But price cutting is tricky for hotels that on weekends even now can command minimum prices of $600 to $800 a night for vacationers. Cheaper rooms at upscale resorts attract "a different demographic," as Wise delicately put it -- people who hoteliers fear might spend lightly in restaurants, damage the furnishings and perhaps alienate wealthier travelers."

I think it's hilarious that clientele who are willing to pay the $425 bargain basement price are considered a "different demographic." I didn't know that spending nearly $500 (with tax) for a room qualifies one for the riff-raff crowd.

If that's the case, I must have been Spa Montage's* worst nightmare. You see, clients can pay for a service at the spa (in my case, a one-hour therapeutic massage) and then spend all day using the facilities and taking fitness classes. My friend and I started our day at 8 am with a cardio class, took a one-hour beach walk with an instructor and capped off the day with a late-afternoon yoga class. The rest of the time we soaked in the steam room or jacuzzi or swam in the pool. I think I must have used about 32 dozen towels. We closed the place down at 9 pm.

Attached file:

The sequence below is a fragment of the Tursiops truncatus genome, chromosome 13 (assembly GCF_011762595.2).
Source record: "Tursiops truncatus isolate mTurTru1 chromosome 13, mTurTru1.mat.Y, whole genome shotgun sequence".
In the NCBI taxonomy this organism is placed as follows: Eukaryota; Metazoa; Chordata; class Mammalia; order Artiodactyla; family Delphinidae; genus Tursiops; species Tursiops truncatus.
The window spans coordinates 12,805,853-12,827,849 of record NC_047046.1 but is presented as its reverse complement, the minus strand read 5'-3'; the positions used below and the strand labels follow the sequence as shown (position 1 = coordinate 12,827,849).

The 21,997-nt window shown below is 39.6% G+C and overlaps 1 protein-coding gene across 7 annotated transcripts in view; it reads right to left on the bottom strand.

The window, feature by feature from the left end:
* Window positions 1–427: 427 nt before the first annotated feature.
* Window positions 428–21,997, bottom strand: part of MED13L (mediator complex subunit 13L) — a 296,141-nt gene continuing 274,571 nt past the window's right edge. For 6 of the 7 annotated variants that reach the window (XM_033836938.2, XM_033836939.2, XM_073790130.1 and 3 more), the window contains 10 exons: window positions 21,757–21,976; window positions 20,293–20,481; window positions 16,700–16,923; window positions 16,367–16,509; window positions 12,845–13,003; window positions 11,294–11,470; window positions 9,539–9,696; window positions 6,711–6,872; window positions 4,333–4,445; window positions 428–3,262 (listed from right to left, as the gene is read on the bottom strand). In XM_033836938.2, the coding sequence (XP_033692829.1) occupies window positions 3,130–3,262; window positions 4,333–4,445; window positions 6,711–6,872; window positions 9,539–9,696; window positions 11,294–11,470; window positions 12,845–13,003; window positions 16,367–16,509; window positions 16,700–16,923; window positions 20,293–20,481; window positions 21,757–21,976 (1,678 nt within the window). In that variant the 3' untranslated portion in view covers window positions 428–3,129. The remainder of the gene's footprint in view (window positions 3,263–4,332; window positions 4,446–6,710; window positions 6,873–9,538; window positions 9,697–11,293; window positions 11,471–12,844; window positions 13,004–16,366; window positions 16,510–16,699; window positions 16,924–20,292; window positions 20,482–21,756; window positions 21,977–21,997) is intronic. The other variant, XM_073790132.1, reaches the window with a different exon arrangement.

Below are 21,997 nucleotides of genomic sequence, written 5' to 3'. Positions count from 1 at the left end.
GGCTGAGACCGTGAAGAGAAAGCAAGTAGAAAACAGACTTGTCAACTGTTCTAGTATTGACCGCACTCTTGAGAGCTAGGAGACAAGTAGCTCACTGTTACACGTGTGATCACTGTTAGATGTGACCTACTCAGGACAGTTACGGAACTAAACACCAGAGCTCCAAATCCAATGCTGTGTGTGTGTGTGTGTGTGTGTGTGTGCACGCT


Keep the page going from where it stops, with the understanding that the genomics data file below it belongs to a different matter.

My favorite part was standing under the warm waterfall, but the wet pellets shot off my body on to unsuspecting guests. I don't know how to act. I'm used to the $15 Chinese foot massage places.

See? That Wise guy was right. I probably scared away the wealthy travelers.

*For the record, Spa Montage treated us like queens.

Sunday, August 9, 2009

Spa Day

It's time for a spa day.

And this time Benadryl, Rituxan and blue fuzzy socks will not be involved.

My good friend Terry and I are headed to the Spa Montage in Laguna Beach for a day of fitness classes, beach walking, steaming, soaking and kneading.